Published Mar 15, 2012Seeing as Norwegian director Marius Holst tends towards stories about male rage and the coming-of-age of young men into a cold, indifferent world, helming a film about the infamous and foreboding Bastøy Prison seems a perfect fit. The Alcatraz-esque Island, wherein maladjusted young men were detained and subjected to gruelling manual labour and possible solitary confinement in the early part of the 20th Century, features an oppressive and claustrophobic environment engulfed by the harshness of frozen water and icy winds, making for the ideal cinematic vacuum for warring beliefs to collide.
Acting as the catalyst for change within the genre prison film is notorious, newly arrived inmate Erling (Benjamin Helstad), whose irreverent attitude and foreboding physical presence act as thorns in the side of oppressive, myopic prison warden Bestyreren (Stellan Skarsgård), and a catalyst for change amongst the other prisoners. His indifference towards threats and refusal to acquiesce despite endless physical punishments and intensive labour assignments match the recurring, and arguably strained, metaphor of a harpooned whale that refused to die in his outside life as a sailor.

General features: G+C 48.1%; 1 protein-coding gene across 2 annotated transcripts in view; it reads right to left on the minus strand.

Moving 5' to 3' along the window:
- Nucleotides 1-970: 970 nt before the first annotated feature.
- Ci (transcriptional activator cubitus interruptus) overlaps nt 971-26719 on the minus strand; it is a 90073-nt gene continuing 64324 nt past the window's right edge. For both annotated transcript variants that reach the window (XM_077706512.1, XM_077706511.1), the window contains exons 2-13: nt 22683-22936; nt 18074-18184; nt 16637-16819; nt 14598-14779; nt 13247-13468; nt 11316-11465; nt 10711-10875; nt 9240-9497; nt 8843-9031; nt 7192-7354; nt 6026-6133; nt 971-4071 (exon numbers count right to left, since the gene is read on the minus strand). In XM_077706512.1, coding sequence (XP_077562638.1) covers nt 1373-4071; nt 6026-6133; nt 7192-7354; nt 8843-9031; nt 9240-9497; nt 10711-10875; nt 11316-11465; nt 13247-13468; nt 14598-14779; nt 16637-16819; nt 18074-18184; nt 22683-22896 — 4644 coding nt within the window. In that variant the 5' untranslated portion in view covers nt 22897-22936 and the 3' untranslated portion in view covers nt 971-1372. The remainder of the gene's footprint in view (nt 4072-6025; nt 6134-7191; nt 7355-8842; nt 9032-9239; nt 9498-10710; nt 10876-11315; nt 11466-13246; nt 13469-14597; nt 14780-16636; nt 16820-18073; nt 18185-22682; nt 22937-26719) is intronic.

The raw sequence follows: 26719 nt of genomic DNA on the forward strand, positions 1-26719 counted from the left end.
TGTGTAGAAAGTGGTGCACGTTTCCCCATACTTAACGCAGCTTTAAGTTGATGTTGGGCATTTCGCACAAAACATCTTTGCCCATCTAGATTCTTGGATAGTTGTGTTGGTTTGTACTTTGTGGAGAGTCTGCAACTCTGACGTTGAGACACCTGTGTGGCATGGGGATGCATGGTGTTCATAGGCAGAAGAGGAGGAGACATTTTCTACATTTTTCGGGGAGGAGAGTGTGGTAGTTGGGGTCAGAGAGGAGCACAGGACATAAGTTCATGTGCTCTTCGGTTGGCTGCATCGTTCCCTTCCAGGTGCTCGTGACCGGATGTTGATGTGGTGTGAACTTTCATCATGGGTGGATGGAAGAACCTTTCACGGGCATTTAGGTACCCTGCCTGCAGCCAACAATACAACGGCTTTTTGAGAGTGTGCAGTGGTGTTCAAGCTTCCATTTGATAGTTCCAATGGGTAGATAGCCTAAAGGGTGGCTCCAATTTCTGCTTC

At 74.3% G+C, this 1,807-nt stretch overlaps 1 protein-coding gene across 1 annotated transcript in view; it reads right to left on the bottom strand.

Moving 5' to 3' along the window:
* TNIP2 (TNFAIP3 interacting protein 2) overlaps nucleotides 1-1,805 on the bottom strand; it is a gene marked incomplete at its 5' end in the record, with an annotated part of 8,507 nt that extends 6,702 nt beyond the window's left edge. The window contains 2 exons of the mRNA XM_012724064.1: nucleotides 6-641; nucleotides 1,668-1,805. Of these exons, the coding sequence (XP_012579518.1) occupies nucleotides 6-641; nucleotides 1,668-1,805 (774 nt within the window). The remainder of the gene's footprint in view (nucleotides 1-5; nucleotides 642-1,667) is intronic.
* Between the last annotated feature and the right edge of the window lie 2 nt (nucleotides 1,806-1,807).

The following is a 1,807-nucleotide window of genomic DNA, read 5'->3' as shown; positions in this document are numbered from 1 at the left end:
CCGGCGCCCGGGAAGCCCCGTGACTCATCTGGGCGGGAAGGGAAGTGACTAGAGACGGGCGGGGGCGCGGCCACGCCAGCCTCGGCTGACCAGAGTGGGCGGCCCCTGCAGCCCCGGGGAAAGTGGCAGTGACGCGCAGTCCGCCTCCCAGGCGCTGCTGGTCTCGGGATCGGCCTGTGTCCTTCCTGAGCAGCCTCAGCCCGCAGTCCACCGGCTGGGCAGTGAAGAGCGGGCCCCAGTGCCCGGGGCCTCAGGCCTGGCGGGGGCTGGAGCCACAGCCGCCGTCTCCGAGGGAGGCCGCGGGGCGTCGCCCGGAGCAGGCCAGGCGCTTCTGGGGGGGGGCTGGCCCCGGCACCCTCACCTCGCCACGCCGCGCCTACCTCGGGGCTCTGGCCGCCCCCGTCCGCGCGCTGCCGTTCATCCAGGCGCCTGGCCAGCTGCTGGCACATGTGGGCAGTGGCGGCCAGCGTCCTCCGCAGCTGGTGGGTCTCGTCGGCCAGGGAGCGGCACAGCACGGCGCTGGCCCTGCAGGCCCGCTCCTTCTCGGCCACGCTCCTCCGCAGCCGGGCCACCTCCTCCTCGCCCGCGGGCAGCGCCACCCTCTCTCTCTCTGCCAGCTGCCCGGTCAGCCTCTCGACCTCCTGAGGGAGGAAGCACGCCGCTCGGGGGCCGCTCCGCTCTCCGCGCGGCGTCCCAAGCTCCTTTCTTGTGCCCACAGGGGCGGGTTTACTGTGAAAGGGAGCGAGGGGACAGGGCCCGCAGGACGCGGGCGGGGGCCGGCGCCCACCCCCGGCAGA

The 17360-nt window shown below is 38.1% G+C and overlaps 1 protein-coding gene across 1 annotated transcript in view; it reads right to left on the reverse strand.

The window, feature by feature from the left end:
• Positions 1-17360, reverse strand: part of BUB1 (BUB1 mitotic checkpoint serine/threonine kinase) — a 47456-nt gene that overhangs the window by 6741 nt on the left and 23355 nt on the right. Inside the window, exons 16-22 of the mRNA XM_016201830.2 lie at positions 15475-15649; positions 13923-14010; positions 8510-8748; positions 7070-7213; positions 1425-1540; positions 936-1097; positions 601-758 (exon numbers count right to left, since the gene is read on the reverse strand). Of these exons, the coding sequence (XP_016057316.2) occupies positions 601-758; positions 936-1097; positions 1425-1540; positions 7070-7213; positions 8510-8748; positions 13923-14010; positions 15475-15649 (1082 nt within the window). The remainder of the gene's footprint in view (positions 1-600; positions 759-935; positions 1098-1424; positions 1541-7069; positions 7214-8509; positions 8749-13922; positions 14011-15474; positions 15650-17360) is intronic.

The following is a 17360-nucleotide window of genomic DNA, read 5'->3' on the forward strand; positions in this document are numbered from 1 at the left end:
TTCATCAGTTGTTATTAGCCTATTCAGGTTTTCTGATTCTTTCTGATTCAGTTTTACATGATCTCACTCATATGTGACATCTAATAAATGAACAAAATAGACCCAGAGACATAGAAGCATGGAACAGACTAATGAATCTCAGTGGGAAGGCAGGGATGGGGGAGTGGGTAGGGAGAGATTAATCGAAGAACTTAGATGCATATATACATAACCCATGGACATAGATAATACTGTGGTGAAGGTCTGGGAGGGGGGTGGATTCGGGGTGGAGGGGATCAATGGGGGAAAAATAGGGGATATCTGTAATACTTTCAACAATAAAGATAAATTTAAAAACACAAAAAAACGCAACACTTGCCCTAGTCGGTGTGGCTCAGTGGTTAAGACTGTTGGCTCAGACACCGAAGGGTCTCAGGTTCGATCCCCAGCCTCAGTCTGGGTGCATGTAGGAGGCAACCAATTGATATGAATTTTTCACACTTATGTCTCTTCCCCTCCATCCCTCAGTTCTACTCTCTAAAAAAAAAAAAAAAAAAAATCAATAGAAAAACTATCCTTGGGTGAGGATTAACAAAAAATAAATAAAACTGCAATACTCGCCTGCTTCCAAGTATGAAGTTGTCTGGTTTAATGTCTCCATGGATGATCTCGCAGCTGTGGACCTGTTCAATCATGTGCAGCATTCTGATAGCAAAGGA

Inevitably, the standard prison movie clichés emerge, such as failed escape attempts, corrupt authority figures and riots, but as the quiet clashing of ideologies escalates into a full-blown physical war, Holst maintains a tone of subdued dignity reliant on the grayish hues of the frigid geography. Similarly, the central relationship involving Erling and the long subdued cabin leader, Olav (Trond Nilssen), progresses mostly through metaphor and implication, with Erling acting as the impetus behind personal catharsis and self-awareness in Olav.
If there's a flaw, it's that of complex character interactions. While the stoic handling of male archetypes in the battle for standard-issue male martyrdom implies a depth of unspoken understanding and dignity, the lack of connection, or reaction, to disappointments or change leaves a void where some emotional engagement is intended. Resultantly, the heavily dramatic climax, where Olav and Erling share a wordless gaze intended to speak multitudes, has to rely, in part, on the haunting and simplistic piano score to resonate as strongly as it does.
Still, these minor, traditionally male setbacks don't hurt the intensity and sub-textual effectiveness of King of Devil's Island, which is a truly magnetic and mature work. Rather, they hold it back from achieving greatness from outside the insular lexicon of male posturing. (Evokative)